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United States v. Pierre

United States District Court, D. Minnesota

January 7, 2020

United States of America, Respondent-Plaintiff,
v.
Frantz Pierre, Petitioner-Defendant.

          Frantz Pierre, Petitioner-Defendant, Pro Se.

          Joseph H. Thompson, Assistant United States Attorney, United States Attorney's Office, counsel for the Government.

          MEMORANDUM OPINION AND ORDER

          DONOVAN W. FRANK UNITED STATES DISTRICT JUDGE

         INTRODUCTION

         This matter is before the Court on Petitioner-Defendant Frantz Pierre's (“Petitioner-Defendant”) self-styled pro se motion to reopen habeas proceedings in accordance with Fed.R.Civ.P. 60(b). (Doc. No. 412.) The United States of America (the “Government”) opposes Petitioner-Defendant's motion. (Doc. No. 416.)

         Petitioner-Defendant asserts that his conviction should be vacated on two grounds. First, he claims that the Court violated Rule 11 of the Federal Rules of Criminal Procedure when it requested that Government's counsel conduct portions of the colloquy during Petitioner-Defendant's change of plea hearing. Second, he claims that his lawyer provided ineffective assistance in that he failed to allow Petitioner-Defendant to enter a conditional plea of guilty that would have allowed Petitioner-Defendant to appeal the Court's denial of previous motions by the defense. The Government notes that the Eighth Circuit has affirmed the Court's denial of Petitioner-Defendant's motion to dismiss and Petitioner-Defendant's conviction and sentence. Further, the Government points out that Petitioner-Defendant's first petition under 28 U.S.C. § 2255, alleging the same grounds for relief, was denied on the merits.

         For the reasons set forth below, the Court respectfully denies Petitioner-Defendant's motion.

         BACKGROUND

         An abbreviated version of the procedural history and record is provided because the Court examined both at length in its Memorandum and Order denying Petitioner-Defendant's previous challenge to his sentence. (Doc. No. 400.)

         On June 9, 2016, Petitioner-Defendant was convicted and sentenced to 210 months in prison. (Doc. No. 343 at 1.) All but 36 months of that sentence were to run concurrently to the 208-month sentence imposed in the Southern District of Florida. (Id. at 2.) Additionally, Petitioner-Defendant was sentenced to 3 years of supervised release. (Id. at 3.)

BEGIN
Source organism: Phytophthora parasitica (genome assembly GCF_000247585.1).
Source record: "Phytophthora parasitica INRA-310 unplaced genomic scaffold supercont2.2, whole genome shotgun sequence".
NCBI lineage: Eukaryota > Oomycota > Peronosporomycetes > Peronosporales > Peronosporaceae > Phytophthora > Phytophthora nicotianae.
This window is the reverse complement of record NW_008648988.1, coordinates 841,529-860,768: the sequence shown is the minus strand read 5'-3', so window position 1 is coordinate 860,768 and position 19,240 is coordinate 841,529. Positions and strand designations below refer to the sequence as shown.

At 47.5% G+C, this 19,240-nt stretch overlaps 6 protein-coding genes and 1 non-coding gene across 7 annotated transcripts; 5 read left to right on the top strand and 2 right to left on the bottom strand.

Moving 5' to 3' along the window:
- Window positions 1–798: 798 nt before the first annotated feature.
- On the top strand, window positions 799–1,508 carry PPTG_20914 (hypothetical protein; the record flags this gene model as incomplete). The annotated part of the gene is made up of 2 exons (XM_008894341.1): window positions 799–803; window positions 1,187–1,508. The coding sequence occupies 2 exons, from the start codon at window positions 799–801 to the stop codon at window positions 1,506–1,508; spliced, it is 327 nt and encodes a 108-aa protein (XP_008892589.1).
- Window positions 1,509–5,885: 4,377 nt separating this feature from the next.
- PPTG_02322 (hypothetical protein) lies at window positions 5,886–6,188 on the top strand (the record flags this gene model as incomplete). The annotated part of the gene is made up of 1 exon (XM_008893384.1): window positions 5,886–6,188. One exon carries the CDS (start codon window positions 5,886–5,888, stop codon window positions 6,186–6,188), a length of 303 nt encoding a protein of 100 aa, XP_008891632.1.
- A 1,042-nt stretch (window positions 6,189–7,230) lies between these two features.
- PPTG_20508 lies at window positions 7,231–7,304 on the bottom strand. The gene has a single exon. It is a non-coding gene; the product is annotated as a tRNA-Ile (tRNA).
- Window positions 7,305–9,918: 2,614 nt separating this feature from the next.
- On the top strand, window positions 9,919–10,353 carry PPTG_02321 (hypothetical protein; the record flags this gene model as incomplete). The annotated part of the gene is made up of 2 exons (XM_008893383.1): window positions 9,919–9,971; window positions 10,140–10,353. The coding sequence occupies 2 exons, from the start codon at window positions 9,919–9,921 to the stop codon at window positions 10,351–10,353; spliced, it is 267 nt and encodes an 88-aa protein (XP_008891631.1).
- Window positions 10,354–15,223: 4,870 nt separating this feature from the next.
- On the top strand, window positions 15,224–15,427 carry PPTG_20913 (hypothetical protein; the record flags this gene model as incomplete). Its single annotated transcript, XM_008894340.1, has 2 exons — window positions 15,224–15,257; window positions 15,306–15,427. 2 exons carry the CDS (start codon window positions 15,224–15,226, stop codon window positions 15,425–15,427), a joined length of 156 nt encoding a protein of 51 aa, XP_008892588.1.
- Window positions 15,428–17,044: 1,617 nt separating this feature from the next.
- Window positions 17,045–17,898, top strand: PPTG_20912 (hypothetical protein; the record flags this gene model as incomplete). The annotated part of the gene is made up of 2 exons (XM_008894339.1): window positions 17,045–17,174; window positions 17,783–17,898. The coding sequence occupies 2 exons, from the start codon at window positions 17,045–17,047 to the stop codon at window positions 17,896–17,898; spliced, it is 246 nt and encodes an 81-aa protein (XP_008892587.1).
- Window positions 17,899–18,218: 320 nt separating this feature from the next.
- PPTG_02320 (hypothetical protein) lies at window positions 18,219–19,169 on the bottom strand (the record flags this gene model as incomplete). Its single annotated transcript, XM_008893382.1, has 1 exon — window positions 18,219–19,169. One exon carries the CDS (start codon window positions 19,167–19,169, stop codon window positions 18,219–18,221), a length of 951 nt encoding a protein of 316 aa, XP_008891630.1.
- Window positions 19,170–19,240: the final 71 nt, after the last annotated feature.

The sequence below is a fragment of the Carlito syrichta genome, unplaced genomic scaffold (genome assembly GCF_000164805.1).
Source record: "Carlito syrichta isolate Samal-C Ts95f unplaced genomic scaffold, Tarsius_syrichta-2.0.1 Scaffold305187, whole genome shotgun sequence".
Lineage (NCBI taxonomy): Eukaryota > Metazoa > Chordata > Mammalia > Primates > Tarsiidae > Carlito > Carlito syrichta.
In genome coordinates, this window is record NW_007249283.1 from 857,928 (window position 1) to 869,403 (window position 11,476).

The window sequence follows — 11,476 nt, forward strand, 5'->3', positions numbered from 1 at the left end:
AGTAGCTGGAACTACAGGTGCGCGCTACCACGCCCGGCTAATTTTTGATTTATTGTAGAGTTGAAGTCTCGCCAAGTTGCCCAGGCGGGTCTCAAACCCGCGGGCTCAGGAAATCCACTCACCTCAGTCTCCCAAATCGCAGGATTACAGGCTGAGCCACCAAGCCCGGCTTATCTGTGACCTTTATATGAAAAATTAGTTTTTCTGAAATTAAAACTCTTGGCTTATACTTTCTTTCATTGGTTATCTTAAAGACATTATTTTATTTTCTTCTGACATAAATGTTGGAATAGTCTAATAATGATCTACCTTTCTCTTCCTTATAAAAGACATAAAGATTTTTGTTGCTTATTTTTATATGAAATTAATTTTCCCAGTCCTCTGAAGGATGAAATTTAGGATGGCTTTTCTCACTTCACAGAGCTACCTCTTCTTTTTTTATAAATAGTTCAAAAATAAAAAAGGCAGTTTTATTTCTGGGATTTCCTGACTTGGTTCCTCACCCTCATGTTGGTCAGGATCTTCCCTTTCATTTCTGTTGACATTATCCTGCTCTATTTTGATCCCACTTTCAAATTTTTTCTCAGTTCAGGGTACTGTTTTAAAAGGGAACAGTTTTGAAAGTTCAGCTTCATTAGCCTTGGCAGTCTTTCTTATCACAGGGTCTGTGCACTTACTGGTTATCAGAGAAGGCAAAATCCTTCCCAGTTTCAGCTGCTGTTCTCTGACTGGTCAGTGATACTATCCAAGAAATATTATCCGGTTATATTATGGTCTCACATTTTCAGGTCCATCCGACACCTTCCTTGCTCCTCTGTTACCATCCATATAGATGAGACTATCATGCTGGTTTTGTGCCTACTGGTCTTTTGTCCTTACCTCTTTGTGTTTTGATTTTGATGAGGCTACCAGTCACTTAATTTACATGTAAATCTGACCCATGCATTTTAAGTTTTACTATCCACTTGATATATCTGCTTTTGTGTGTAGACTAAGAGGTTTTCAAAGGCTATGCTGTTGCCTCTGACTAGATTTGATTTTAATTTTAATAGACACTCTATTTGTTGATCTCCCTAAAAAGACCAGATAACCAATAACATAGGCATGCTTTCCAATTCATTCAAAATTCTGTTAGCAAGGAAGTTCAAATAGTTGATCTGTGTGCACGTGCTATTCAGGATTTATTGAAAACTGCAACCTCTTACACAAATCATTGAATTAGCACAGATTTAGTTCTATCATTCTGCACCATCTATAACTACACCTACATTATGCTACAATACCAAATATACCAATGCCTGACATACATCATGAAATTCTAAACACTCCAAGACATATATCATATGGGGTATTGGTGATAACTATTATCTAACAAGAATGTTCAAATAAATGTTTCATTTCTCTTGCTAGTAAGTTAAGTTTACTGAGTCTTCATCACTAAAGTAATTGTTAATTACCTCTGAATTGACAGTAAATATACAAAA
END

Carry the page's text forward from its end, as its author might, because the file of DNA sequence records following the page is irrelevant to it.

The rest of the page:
Petitioner-Defendant filed a pro se motion on June 29, 2018 pursuant to 28 U.S.C. § 2255. (Doc. No. 388.) He first asserted that the Court violated Rule 11 of the Federal Rules of Criminal Procedure when it asked the Assistant United States Attorney to conduct portions of the colloquy during the change of plea hearing. (Id. at 3.) Second, Petitioner-Defendant asserted that his attorney was ineffective for failing to allow him to enter into a conditional guilty plea which would allow him to appeal this Court's denial of his motion to dismiss on double jeopardy and denial of his motion to suppress bank records. (Id.)

         This Court denied the motion on October 18, 2018, reasoning that the record entirely foreclosed any notion or finding that Petitioner-Defendant received ineffective assistance of counsel under Strickland. (Doc. No. 400.) Not only was there not any actual prejudice to Petitioner-Defendant, but based on the record, the Court could not envision any evidence that it could have received or any procedures it could have followed that would have affected the outcome of the case. (Id.) The Court required no evidentiary hearing to reach this conclusion, and no certificate of appealability was issued. (Id.) The Eighth Circuit denied Petitioner-Defendant's application for a certificate of appealability on March 15, 2019. (Doc. No. 410.)

         In this motion, Petitioner-Defendant now asserts the same claims under Rule 60(b) of the Federal Rules of Criminal Procedure, which have already been rejected by both this Court and the Eighth Circuit. (Doc. No. 412; United States v. Pierre, 870 F.3d 845 (8th Cir. 2017).) The Government opposes Petitioner-Defendant's motion, arguing that Petitioner-Defendant raises no new issues or arguments under Rule 60(b) that were not already denied in his § 2255 petition. (Doc. No. 416.) Petitioner-Defendant rebuts the Government's arguments in his most recently filed pleading, conceding that the Government is correct that he “does not raise new arguments, ” but states that it would be improper for him to do so under Rule 60(b), and ...


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